As D.C. Mayor Vincent Gray gets ready to defend his job in the April 1 Democratic primary, PostTV looks at the highlights and low moments of his administration. (Theresa Poulson/The Washington Post)

A top aide to Mayor Vincent C. Gray on Thursday pushed back on the suggestion that mayor made subtle but divisive appeals to African American voters in his State of the District address Tuesday.

A Washington Post editorial published Thursday took Gray to task for making “not-so-subtle references to race” in his address, thus “insult[ing] every voter.”

Those mentions came in the course of responding to the new allegations, leveled by prosecutors in federal court Monday, that he knew of an illegal “shadow campaign” waged on him behalf in 2010 by businessman Jeffrey E. Thompson. They included the following:

• “To some in our city, I’m just another corrupt politician from the other side of town,” said Gray, who lives in Ward 7, not far from where he gave the speech.

• He also said that Thompson “sought to subvert the election of President Barack Obama,” referring to Thompson’s partially secret, illegal support for Hillary Rodham Clinton in the 2008 Democratic primary.

The suggestion that Gray was playing to his political base of black voters incensed members of his administration (which includes three white men — Chief of Staff Chris Murphy, Communications Director Pedro Ribeiro and communications staffer Rob Marus — who had a role in writing the speech). Gray, throughout his citywide political career, has long portrayed himself as a unifier, aiming to create “One City” even while the bulk of his votes came from black neighborhoods.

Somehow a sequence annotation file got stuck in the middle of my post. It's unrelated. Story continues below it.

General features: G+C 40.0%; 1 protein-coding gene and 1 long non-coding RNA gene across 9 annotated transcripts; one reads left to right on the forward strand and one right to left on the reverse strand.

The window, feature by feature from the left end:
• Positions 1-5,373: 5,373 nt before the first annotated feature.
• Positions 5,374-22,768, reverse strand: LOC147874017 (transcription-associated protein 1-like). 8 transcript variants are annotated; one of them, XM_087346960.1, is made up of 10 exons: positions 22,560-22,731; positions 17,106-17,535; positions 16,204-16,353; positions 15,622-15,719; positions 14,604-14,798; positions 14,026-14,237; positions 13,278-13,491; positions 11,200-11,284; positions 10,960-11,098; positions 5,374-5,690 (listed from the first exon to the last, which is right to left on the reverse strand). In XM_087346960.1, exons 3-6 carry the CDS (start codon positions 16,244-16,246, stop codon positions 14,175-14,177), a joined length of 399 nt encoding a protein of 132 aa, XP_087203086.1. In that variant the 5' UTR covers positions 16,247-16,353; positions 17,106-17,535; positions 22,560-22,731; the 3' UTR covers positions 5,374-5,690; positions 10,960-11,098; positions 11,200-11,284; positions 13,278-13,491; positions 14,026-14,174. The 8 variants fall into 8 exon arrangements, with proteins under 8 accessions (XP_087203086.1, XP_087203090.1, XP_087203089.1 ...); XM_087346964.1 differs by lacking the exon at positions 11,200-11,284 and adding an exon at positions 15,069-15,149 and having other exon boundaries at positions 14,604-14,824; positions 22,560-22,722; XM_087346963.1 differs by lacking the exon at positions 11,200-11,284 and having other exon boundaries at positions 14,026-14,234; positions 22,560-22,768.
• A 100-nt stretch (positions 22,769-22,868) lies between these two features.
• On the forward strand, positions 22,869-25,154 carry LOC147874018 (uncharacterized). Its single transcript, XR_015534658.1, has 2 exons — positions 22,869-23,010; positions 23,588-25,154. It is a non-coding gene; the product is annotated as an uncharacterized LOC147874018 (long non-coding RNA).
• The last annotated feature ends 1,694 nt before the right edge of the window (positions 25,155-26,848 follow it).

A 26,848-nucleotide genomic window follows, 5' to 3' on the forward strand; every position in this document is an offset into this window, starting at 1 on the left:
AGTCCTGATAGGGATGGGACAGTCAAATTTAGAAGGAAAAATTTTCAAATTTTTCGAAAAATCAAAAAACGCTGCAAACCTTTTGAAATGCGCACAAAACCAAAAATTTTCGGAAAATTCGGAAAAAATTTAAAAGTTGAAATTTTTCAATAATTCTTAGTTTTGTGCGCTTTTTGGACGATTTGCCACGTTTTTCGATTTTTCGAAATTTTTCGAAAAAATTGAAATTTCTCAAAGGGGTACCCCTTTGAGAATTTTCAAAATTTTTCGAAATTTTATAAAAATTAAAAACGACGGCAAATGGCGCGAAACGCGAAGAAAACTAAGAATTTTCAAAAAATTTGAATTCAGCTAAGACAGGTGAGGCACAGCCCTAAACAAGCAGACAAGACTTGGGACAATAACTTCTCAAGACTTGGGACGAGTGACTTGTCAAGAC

“It’s the exact opposite of a dog whistle,” Ribeiro said Thursday, referring to subtle signals meant to be interpreted by only one segment of the speech’s audience.

He pointed to the portion of the text following the “other side of town” line: “I ask them to look beyond their preconceived notions, and instead to look at my record, both as Mayor and especially as a human being. … I’m not some caricature drawn up by an eager press corps; I’m a person. A person with a history and a track record. A person who has diligently worked to make this city a better place for all its residents, white and black, Asian and Latino, gay and straight, rich and poor, and the haves and have-nots.”

“I don’t know how anyone can look at that as racial or a dog whistle,” Ribeiro said.

Gray’s campaign manager, Chuck Thies, said the Post’s news and editorial pages have been “obsessed with race” and “it comes as no surprise” that the editorial would “see race cards where none exist.” He added: “As campaign manager, I’m not making decisions based on race.”

With Gray needing to rally a base that, polls show, has significantly contracted over the past four years, there’s a fine line between dog-whistling and smart campaigning. Other recent data points in support of charges of racial politicking: A recent campaign video titled “One of Our Own“; the Ward 7 location of the speech; and his choices of campaign forums.

But if Gray is engaging in tribal politics, he’s certainly doing it more subtly than the master of the trade, Marion Barry, who Post columnist William Raspberry once called a “master of us-against-them politics.” Barry, after his 1990 drug arrest and through his 1994 restoration to the mayoralty, was not shy about sending signals to his African American base — embracing the support of Louis Farrakhan and other controversial activists during his 1990 trial and later depicting himself as the victim of overzealous federal prosecutors.

So far, Gray has only gently criticized the feds, mainly commenting on the slowness of the probe and the timing of the Thompson plea. Even if he were inclined to take aim at prosecutors, he might not get very far in racial terms: While Barry was investigated by white prosecutors, Gray’s tormentor, U.S. Attorney Ronald C. Machen Jr., is black — as is Machen’s boss, Attorney General Eric H. Holder, and his boss’s boss, President Obama.